We deny the motions to dismiss filed by Citi Residential (Dailey Dkt. Nos. 23-24) and ASC (Nimox Dkt. Nos. 56-57). Although Citi Residential and ASC may not be held substantively liable in these particular matters, we retain these servicers as necessary parties pursuant to Rule 19. It is so ordered.

Honorable Marvin E. Aspen U.S. District Court Judge

Dated: December 2, 2008


[1] Dailey concedes that Counts II-VI of her complaint do not apply to Defendant Citi Residential. (Dailey Resp. at 1.) Thus, we limit our discussion to Citi Residential’s involvement in Count I only, which alleges fraud.

[2] In her response, Dailey contends that Citi Residential is not just a servicer for her loan. (Dailey Resp. at 4.) She argues that Citi Residential – as the purchaser of Ameriquest’s “remaining mortgage-origination and servicing assets” – can be held liable for the misdeeds of Argent and/or Ameriquest as a successor in interest. (Dailey Compl. ¶ 5; see id. ¶ 6; Dailey Resp. at 4.) As Citi Residential points out, however, Dailey’s complaint defeats this argument. (Citi Residential Reply at 3-5.) Dailey explicitly alleges that her loan “was assigned and sold . . . to Defendant WM Specialty.” (Dailey Compl. ¶ 50.) She alleges that Argent and/or Ameriquest “sold its remaining mortgage-origination and servicing assets” to Citi Residential in August 2007. ( Id. ¶ 5.) There is no allegation that WM Specialty sold the Dailey loan to Citi Residential. Based on these allegations, although Citi Residential might be a successor in interest to Argent and/or Ameriquest for the mortgages it purchased in August 2007, it cannot be the owner of the Dailey loan sold to WM Specialty. While the “Assignment of Mortgage” document that Citi Residential submitted with its motion supports our conclusion – by suggesting that the assignment occurred in 2006 – we need not rely on that document because Dailey’s complaint unequivocally alleges that WM Specialty bought her loan, not Citi Residential. ( See Citi Residential Mem., Ex. A.)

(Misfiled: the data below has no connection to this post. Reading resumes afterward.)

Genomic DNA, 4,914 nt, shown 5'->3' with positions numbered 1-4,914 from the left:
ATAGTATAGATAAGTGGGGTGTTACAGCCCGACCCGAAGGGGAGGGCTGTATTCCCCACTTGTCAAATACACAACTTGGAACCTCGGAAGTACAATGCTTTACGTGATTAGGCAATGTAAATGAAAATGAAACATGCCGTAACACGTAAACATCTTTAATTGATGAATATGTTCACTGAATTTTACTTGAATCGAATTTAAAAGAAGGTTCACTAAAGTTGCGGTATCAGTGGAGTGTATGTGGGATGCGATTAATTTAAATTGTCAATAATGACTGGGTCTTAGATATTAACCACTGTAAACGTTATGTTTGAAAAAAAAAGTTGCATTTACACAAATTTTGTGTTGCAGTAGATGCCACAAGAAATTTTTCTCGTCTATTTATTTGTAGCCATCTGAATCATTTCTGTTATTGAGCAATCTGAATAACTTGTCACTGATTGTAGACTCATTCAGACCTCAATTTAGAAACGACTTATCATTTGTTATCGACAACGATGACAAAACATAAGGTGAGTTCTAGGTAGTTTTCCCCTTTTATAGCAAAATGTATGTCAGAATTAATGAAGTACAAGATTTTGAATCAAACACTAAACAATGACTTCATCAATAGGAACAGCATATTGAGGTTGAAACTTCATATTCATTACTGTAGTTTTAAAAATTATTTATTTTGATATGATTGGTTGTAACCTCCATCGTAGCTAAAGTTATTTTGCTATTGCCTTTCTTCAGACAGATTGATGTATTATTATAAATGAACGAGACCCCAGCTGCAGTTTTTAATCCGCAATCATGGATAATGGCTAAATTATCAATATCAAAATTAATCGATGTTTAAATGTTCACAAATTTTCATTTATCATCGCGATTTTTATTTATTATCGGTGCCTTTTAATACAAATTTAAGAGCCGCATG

[3] We add, for the sake of clarity, that Dailey’s complaint lacks any allegation that Citi Residential directly engaged in any fraudulent activity.

[4] For her part, Nimox concedes that servicers have no liability under TILA and asks that we retain ASC as a necessary party pursuant to Federal Rule of Civil Procedure 19. (Nimox Resp. at 3 (“Although ASC is not an assignee and thus cannot be held liable under TILA for rescission, as the loan servicer it is a necessary party to the suit.”).)

[5] We recognize that Dailey has not pursued a TILA rescission claim. Nonetheless, we find the reasoning in the Rule 19(a) cases involving TILA claims applicable to her action. Moreover, we endeavor herein to set a general rule for servicer involvement in this MDL, as a case-by-case approach at this stage of the litigation, in a MDL this size, would be impractical.